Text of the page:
Following Donald Trump's Oval Office address on the federal response to the coronavirus outbreak, the Washington Post had a report with a striking sentence:
Although he read from a prepared script as he delivered a rare prime-time televised address to the nation from the Oval Office, Trump incorrectly described his own policy.
That, unfortunately, is an accurate description of what transpired. The president said, for example, "To keep new cases from entering our shores, we will be suspending all travel from Europe to the United States for the next 30 days." That's not necessarily wise -- even Trump's own former homeland security advisor has said this won't make much of a difference -- and given the wide number of exceptions, what the Republican said wasn't even an accurate description of the policy.
He added that prohibitions will apply to "tremendous amount of trade and cargo," but that wasn't true, either, and White House officials "scrambled" last night "to fix his apparent misstatement."
Trump went on to tell the public, "Earlier this week, I met with the leaders of health insurance industry who have agreed to waive all co-payments for coronavirus treatments, extend insurance coverage to these treatments, and to prevent surprise medical billing." A spokesperson for America's Health Insurance Plans (AHIP), the leading trade association for the nation's private health insurers, soon after clarified to a Politico reporter that the president didn't get this right, either: insurers waived co-pays for coronavirus testing, but "not for treatment."
I'm sympathetic to the fact that people sometimes misspeak. I do it all the time. But in the midst of a public-health crisis, with a president literally reading pre-written words from a screen, with an anxious public hoping to get a sense that their leaders are prepared to properly address the emergency conditions, it's not a great sign when the White House has to spend the evening clarifying that Donald Trump didn't exactly mean what he said in an Oval Office address.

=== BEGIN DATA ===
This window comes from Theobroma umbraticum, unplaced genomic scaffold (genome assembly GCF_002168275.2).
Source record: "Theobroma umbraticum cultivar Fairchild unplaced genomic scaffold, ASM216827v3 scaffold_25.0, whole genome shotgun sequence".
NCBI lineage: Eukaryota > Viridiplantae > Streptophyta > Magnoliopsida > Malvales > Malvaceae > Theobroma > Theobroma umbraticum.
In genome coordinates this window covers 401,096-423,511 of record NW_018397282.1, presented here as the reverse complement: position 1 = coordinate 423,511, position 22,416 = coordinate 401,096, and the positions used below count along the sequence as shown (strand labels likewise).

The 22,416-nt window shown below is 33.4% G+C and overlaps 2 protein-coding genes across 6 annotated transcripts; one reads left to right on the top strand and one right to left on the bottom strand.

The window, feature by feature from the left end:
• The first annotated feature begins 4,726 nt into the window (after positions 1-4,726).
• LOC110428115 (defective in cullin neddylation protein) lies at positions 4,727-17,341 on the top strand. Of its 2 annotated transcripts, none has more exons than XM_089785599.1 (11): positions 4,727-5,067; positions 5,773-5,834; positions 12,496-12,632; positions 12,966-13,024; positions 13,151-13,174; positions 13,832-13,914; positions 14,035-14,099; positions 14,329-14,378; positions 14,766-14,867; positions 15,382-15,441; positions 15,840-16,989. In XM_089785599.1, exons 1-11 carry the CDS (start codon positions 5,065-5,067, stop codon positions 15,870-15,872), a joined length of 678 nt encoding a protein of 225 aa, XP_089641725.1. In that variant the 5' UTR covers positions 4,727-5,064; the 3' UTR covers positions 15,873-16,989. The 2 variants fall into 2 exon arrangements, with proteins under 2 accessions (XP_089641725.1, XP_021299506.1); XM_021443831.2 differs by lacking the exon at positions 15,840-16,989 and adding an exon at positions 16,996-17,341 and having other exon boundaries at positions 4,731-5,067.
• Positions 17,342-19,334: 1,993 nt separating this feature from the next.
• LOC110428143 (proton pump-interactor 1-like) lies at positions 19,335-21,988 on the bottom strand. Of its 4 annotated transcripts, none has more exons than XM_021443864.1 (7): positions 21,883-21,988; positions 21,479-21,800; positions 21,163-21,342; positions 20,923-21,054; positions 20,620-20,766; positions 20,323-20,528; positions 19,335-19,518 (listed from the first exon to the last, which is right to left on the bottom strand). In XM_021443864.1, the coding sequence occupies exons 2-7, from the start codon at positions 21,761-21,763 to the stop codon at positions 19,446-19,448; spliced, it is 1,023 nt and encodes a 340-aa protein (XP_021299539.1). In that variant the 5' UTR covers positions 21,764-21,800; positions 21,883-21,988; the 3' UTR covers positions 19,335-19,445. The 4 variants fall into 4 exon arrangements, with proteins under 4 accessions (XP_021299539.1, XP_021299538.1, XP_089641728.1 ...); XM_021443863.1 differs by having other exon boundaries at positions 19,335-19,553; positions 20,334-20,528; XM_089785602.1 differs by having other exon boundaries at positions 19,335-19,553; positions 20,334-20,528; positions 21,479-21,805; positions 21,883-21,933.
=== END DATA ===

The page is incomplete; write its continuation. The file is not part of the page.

What's more, the factual errors weren't the only problem with the address. The president also seemed to go out of his way to label COVID-19 a "foreign virus" -- in literally his first sentence, Trump emphasized that the outbreak "started in China" -- which served as a reminder that Stephen Miller helped write the remarks.
The president also delivered a deeply defensive speech, spending a significant chunk of the 11-minute address talking about how impressed he is with his administration's response to the crisis.
A Washington Post analysis added, "What Trump's speech didn't include was any significant announcement about controlling the spread of the virus inside the United States." And since that was ostensibly the point of the address, it suggested the president doesn't know what to do to control the spread of the virus inside the United States.